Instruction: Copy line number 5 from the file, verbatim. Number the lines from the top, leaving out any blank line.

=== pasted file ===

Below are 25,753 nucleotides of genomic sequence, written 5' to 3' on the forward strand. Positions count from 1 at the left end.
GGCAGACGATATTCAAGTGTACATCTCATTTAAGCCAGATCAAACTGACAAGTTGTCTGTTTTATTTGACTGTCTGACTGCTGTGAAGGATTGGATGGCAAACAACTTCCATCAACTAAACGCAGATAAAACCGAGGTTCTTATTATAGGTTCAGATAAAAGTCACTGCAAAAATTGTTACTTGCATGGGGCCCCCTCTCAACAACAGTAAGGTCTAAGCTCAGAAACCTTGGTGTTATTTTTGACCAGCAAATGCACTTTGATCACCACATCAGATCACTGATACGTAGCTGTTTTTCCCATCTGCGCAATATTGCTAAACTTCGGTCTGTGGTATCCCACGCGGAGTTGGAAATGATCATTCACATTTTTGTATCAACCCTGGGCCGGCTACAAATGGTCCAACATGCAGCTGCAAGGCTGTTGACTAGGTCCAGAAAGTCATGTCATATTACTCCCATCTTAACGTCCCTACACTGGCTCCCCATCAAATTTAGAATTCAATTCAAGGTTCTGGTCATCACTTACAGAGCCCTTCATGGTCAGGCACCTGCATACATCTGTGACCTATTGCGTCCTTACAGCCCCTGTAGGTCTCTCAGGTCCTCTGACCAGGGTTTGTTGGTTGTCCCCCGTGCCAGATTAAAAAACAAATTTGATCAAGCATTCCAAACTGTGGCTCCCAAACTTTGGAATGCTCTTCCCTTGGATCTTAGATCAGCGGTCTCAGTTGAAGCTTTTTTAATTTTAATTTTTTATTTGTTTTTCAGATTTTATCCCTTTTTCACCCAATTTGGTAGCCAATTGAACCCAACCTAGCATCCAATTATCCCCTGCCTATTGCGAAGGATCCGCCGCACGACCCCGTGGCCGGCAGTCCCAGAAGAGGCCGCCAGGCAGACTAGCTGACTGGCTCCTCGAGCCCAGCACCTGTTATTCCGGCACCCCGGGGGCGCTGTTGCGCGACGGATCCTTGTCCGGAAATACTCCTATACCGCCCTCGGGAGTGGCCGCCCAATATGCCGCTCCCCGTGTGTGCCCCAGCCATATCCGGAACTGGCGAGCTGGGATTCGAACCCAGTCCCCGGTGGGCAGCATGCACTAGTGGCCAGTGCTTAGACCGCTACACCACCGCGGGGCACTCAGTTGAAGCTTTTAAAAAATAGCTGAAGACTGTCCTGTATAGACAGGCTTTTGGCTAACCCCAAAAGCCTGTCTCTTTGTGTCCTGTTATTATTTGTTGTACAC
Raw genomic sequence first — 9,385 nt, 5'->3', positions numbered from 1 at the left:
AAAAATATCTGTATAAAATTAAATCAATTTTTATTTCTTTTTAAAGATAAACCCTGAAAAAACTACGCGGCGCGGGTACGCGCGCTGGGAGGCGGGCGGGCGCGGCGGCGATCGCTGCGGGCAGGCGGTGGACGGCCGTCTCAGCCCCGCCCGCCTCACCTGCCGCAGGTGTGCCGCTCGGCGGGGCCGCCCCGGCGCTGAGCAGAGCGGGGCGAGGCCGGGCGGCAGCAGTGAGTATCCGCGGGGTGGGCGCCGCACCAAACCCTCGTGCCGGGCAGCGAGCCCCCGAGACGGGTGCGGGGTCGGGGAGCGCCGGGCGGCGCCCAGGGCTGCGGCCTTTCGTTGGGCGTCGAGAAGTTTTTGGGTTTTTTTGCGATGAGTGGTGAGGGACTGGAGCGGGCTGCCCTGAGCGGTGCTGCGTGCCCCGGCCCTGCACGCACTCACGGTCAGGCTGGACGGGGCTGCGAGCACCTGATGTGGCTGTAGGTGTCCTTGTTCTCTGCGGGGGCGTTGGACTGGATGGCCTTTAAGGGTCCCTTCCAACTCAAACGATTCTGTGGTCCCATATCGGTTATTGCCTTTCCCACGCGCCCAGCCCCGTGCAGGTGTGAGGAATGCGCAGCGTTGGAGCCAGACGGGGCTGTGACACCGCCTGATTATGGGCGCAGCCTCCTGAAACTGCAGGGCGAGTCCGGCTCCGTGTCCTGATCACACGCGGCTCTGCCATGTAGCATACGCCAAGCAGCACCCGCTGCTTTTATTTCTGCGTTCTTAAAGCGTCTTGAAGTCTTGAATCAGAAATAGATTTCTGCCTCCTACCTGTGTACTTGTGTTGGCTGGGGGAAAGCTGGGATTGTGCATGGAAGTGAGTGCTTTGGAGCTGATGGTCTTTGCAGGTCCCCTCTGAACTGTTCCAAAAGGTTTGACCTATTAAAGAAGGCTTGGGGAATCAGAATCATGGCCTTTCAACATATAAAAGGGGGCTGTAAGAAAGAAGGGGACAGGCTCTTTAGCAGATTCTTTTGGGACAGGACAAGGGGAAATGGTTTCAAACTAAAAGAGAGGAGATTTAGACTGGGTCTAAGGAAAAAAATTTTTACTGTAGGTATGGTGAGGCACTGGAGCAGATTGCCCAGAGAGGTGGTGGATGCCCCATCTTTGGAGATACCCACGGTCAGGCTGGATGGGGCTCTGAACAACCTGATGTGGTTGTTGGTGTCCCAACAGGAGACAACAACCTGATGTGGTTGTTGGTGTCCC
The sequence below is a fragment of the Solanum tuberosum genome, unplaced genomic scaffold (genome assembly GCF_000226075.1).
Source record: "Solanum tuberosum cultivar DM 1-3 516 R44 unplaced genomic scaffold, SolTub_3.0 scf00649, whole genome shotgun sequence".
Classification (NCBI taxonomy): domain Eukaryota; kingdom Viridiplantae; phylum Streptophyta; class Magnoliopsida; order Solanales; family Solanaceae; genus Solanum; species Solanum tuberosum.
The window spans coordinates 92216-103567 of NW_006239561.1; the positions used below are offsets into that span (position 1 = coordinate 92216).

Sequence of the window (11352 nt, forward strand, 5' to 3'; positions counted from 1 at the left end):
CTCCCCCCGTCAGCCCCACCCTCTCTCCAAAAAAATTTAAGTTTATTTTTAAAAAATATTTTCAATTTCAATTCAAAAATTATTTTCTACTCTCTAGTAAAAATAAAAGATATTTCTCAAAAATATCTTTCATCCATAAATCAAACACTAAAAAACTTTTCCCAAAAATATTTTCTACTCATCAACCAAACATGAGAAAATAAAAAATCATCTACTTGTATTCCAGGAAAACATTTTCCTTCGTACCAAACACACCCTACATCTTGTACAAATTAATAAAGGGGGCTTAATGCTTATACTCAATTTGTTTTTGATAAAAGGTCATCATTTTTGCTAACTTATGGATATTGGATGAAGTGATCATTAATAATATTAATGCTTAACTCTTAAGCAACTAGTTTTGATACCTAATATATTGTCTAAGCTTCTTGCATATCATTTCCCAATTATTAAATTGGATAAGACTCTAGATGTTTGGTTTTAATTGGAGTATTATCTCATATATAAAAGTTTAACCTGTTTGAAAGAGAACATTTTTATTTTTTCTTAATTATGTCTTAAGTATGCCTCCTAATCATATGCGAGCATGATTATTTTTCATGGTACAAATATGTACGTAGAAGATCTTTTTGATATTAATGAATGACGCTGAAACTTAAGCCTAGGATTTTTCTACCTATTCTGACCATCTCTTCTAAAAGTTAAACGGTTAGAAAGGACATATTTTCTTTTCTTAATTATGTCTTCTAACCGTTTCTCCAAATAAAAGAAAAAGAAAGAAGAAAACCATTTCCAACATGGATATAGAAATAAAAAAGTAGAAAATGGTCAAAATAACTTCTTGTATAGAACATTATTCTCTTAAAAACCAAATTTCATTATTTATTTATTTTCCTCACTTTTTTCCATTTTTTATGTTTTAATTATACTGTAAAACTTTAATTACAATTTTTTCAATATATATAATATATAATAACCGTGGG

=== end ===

The sequence below is a fragment of the Solanum tuberosum genome, unplaced genomic scaffold (genome assembly GCF_000226075.1).